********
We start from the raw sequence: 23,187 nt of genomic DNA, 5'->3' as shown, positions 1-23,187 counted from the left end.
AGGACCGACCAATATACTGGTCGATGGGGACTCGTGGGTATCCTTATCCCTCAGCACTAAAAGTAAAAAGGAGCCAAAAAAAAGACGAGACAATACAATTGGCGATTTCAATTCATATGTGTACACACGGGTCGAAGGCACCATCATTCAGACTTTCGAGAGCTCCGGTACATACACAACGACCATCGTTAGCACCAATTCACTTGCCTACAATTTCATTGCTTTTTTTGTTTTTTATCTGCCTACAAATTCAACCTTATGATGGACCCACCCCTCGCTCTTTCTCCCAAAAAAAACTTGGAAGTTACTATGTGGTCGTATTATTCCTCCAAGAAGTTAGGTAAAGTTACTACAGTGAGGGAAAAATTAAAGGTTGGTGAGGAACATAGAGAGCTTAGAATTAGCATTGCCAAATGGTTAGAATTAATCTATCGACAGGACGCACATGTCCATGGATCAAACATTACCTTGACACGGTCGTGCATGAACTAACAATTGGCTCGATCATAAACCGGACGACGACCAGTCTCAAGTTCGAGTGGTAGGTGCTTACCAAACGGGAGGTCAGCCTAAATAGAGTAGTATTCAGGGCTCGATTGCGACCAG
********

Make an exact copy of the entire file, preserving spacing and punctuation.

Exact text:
We start from the raw sequence: 23,187 nt of genomic DNA, 5'->3' as shown, positions 1-23,187 counted from the left end.
AGGACCGACCAATATACTGGTCGATGGGGACTCGTGGGTATCCTTATCCCTCAGCACTAAAAGTAAAAAGGAGCCAAAAAAAAGACGAGACAATACAATTGGCGATTTCAATTCATATGTGTACACACGGGTCGAAGGCACCATCATTCAGACTTTCGAGAGCTCCGGTACATACACAACGACCATCGTTAGCACCAATTCACTTGCCTACAATTTCATTGCTTTTTTTGTTTTTTATCTGCCTACAAATTCAACCTTATGATGGACCCACCCCTCGCTCTTTCTCCCAAAAAAAACTTGGAAGTTACTATGTGGTCGTATTATTCCTCCAAGAAGTTAGGTAAAGTTACTACAGTGAGGGAAAAATTAAAGGTTGGTGAGGAACATAGAGAGCTTAGAATTAGCATTGCCAAATGGTTAGAATTAATCTATCGACAGGACGCACATGTCCATGGATCAAACATTACCTTGACACGGTCGTGCATGAACTAACAATTGGCTCGATCATAAACCGGACGACGACCAGTCTCAAGTTCGAGTGGTAGGTGCTTACCAAACGGGAGGTCAGCCTAAATAGAGTAGTATTCAGGGCTCGATTGCGACCAG